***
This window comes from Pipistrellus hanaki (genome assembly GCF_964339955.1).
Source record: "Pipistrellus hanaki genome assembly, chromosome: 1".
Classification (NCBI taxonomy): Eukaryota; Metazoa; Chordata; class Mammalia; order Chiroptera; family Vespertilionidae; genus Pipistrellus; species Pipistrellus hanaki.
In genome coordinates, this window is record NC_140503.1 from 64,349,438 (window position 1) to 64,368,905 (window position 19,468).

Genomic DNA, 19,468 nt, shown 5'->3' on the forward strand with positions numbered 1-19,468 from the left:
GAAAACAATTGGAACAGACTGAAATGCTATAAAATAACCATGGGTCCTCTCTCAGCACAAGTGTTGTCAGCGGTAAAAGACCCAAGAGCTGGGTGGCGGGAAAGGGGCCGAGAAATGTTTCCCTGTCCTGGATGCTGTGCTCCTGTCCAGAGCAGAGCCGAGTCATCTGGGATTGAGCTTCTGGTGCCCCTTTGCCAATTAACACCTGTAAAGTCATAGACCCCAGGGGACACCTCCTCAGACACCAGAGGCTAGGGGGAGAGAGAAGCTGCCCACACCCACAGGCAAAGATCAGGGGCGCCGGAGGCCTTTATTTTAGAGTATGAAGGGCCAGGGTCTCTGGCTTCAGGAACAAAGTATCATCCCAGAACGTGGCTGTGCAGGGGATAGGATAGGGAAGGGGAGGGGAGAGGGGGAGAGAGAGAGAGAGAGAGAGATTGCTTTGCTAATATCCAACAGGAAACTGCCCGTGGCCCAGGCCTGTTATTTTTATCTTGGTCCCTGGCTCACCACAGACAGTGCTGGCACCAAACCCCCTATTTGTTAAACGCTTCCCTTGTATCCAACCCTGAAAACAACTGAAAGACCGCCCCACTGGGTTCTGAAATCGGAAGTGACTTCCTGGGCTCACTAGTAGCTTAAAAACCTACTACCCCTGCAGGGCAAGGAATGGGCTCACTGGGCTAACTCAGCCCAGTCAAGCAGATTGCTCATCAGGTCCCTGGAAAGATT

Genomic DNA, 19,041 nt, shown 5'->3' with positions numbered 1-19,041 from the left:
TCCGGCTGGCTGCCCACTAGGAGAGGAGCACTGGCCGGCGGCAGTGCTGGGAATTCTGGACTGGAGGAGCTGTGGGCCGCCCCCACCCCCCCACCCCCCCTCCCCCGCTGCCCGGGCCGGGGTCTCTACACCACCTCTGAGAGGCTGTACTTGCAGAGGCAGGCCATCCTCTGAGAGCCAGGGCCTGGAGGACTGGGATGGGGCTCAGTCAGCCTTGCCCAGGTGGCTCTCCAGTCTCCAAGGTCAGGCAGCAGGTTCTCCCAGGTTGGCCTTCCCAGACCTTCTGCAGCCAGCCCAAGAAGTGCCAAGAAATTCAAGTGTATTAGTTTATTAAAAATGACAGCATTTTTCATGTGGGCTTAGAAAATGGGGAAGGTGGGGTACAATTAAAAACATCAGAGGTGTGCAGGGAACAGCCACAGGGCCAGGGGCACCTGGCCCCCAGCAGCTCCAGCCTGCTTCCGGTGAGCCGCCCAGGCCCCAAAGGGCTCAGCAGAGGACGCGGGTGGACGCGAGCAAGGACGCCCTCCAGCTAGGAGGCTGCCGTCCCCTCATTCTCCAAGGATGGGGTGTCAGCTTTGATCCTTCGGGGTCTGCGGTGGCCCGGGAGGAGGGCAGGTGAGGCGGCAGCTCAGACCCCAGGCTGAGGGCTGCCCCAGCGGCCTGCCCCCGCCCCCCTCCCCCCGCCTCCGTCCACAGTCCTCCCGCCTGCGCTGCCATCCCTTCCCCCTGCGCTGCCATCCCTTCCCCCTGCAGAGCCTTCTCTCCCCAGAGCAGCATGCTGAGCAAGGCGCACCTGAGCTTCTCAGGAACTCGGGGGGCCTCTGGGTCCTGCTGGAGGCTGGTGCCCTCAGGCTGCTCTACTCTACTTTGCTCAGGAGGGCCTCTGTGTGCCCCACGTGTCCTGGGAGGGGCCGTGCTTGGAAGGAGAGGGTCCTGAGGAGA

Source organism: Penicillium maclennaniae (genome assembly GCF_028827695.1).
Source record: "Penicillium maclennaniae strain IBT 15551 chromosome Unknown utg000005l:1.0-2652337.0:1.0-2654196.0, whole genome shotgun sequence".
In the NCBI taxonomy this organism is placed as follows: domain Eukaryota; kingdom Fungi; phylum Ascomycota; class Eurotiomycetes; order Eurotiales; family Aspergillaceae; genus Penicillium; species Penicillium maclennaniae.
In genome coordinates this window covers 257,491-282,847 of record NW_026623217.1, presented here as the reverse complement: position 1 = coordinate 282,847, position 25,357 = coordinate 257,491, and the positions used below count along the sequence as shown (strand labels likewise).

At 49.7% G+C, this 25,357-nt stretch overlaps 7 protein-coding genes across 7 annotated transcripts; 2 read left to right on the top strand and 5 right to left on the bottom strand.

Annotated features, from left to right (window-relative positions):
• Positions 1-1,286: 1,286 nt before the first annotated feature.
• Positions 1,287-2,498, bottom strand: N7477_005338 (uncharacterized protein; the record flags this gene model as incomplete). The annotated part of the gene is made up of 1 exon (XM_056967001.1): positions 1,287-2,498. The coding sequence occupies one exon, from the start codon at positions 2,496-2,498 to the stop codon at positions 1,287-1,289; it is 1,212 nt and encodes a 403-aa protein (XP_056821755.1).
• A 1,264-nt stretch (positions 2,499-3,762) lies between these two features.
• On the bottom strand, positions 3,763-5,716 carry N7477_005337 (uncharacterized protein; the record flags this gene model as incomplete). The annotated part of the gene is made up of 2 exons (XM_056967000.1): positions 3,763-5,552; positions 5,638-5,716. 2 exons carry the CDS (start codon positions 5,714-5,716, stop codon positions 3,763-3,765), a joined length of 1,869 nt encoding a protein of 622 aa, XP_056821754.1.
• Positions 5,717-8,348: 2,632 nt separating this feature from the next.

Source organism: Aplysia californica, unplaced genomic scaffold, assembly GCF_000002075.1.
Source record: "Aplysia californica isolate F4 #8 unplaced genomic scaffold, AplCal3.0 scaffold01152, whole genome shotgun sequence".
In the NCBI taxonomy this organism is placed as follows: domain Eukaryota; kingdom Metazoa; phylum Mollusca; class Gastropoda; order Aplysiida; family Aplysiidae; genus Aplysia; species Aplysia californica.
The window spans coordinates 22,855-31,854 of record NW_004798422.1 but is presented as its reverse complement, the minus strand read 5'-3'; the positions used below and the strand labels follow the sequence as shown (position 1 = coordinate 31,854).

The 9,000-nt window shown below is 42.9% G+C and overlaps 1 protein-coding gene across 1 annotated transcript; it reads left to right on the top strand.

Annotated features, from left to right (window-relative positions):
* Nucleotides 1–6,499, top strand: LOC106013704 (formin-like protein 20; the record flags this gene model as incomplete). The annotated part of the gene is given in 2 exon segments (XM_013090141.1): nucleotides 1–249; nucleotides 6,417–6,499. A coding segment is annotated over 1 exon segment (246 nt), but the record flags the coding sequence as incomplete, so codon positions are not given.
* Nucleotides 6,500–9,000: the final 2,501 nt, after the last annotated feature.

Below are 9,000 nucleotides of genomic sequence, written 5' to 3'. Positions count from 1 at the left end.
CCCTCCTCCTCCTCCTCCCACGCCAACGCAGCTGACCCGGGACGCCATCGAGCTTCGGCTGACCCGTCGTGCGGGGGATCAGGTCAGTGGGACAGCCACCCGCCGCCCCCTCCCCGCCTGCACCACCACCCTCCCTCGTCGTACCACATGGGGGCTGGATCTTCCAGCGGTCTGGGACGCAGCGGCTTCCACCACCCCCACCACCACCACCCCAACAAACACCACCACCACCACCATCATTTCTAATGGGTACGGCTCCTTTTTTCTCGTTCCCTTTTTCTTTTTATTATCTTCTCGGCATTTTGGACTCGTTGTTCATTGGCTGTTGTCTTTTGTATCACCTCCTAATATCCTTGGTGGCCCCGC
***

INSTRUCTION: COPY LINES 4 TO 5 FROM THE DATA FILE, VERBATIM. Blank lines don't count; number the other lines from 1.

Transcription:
In genome coordinates, this window is record NC_140503.1 from 64,349,438 (window position 1) to 64,368,905 (window position 19,468).

Genomic DNA, 19,468 nt, shown 5'->3' on the forward strand with positions numbered 1-19,468 from the left: